In operation, the surgeon attaches a cutting tool to the handpiece 10 and uses his finger to manually push or force the button 54 towards the strain gauge 52 to exert a force on the strain gauge 52. The strain gauge 52 is calibrated to output a signal when the latter force reaches a predetermined value, and the signal is transmitted to the console 16, via the corresponding conductors in the cable 12.

The above-mentioned electrical circuitry in the console 16 responds to the signal received from the device 14, and generates a drive signal that is passed to the motor 10 a, via the corresponding conductors in the cable 12. The signal drives the motor 10 a and enables the speed of the motor to be varied, depending on the amount of force exerted on the strain gauge 52 by the button 54.

It is understood that the embodiments of FIG. 1 can be modified according to FIG. 5, in which the lever is removable from its pivotal engagement between the flanges, including the flange 20 b, on the housing 20. This can be done in any conventional manner such as by providing a pin (not shown) that can be inserted through aligned openings in the flanges and the lever to provide the pivotal connection, yet can be quickly removed- to permit removal of the lever. This enables the surgeon to eliminate the finger control capability provided by the device 14.

It is understood that the levers 32 and 42 of the embodiments of FIGS. 3 and 4, respectively, can also be removable in the above manner.

The embodiment of FIG. 6 also provides the surgeon the option of eliminating the finger control capability provided by the device 14. In this embodiment the end portion of the cable 12 is bifurcated to form an additional portion 12 a, and a male electrical plug, or jack, 58 is affixed to the end of the latter portion that mechanically and electrically engages a corresponding female socket (not shown) provided in the corresponding end of the handpiece 10 (FIG. 1). A strain relief sleeve 18 a, identical to the sleeve 18, is provided that extends from the jack 58 and over the corresponding portion of the cable portion 12 a.

Thus, if the surgeon wants finger control capability of the motor 10 a, he can plug the jack 20 a of the housing 20 into the handpiece 10 in the manner discussed above; or, if not, he can plug the jack 58 into the handpiece.

It is understood that the cable portion 12 a can also be provided in the embodiments of FIGS. 2-5.

Since, in each of the above embodiments the sensing element and switch are both incorporated in the cable assembly 11, the cable assembly can be used with a variety of handpieces. Also, if the sensing element fails prematurely, the handpiece is not rendered inoperable, but rather the cable assembly 11 can simply be replaced with a new one. Further, in the embodiment of FIG. 2 there is no risk of inadvertently activating the sensing element 24 if the handpiece were placed on or near a magnet or a magnetic surface.

Variations

It is understood that several variations may be made in the foregoing without departing from the scope of the invention. For example, the levers and the push button in the above embodiments are interchangeable and could be replaced by toggle switches or finger/button interfaces. Further, sensing elements other than the ones described above can also be used. Moreover, the console can be eliminated if it is not necessary to house the above-described electrical circuit. Also, the output shaft of the motor 10 a can be oscillated, reciprocated, or the like, rather than rotated, as discussed above. Moreover, the motor 10 a can be in the form of a pneumatic motor, or the like.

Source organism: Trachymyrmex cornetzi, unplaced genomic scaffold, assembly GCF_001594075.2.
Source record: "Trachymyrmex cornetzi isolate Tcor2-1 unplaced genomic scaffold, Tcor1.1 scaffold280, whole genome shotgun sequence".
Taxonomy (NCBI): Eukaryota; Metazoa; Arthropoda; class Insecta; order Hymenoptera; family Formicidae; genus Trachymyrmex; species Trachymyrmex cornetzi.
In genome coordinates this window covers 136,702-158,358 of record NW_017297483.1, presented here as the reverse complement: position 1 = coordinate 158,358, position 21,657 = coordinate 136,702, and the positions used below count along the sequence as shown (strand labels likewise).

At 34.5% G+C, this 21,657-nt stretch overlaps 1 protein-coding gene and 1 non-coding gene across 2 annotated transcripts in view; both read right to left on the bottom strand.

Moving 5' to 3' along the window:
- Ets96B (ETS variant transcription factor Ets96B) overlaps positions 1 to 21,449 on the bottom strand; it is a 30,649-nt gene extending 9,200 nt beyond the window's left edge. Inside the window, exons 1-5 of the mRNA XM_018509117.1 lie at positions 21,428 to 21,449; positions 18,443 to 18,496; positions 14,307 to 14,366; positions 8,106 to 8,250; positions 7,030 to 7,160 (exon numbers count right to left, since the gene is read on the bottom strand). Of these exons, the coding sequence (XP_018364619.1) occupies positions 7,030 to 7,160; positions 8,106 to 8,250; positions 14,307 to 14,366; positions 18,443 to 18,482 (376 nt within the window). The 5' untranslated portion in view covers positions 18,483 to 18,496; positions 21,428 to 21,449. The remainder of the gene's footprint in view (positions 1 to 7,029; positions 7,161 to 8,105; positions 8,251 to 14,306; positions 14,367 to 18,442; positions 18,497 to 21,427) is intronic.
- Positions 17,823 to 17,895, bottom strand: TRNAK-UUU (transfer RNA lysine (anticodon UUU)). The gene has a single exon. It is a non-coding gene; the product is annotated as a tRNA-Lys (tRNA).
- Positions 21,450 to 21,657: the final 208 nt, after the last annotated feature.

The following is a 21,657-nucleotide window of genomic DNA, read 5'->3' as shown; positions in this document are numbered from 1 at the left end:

The preceding specific embodiments are illustrative of the practice of the invention. It is to be understood that other expedients, known to those skilled in the art or disclosed herein, may be employed without departing from the invention or the scope of the appended claims. For example, the present invention is not limited to surgical instruments employing a cutting element, but may find further applications in which a relatively small instrument is powered from an external console.

In the following claims, means-plus-function clauses are intended to cover the structures described herein as performing the recited function and not only structural equivalents but also equivalent structures. Thus, although a nail and a screw may not be structural equivalents in that a nail employs a cylindrical surface to secure wooden parts together, whereas a screw employs a helical surface, in the environment of fastening wooden parts a nail and a screw are equivalent structures.

Referenced by
Citing PatentFiling datePublication dateApplicantTitle
US7861599 *Mar 28, 2008Jan 4, 2011Campagnolo, S.R.L.Instrument-equipped bicycle component and detection unit for equipping such a component
US8197501Mar 20, 2008Jun 12, 2012Medtronic Xomed, Inc.Control for a powered surgical instrument
US8545527May 10, 2012Oct 1, 2013Medtronic Xomed, Inc.Control for a powered surgical instrument
WO2008043214A1 *Jan 5, 2007Apr 17, 2008Xiong LiangMultifunctional surgical device for orthopaedics and automatic control method thereof
Classifications
U.S. Classification606/1
International ClassificationA61B17/00
Cooperative ClassificationA61B17/320758, A61B2017/00017, A61B2017/00367, A61B17/1626, A61B17/32, A61B2017/00022
European ClassificationA61B17/32, A61B17/16D8, A61B17/3207R
Legal Events
DateCodeEventDescription
Oct 12, 2007ASAssignment
Owner name: MEDTRONIC, INC., MINNESOTA
Free format text: ASSIGNMENT OF ASSIGNORS INTEREST;ASSIGNOR:SHERRY, MITCHELL;REEL/FRAME:019957/0812
Effective date: 20070402
Nov 16, 2004ASAssignment
Owner name: MEDTRONIC, INC., MINNESOTA
Free format text: ASSIGNMENT OF ASSIGNORS INTEREST;ASSIGNORS:MCPHERSON, CAMERON;SHORES, REX W.;REEL/FRAME:015990/0304
Effective date: 20040913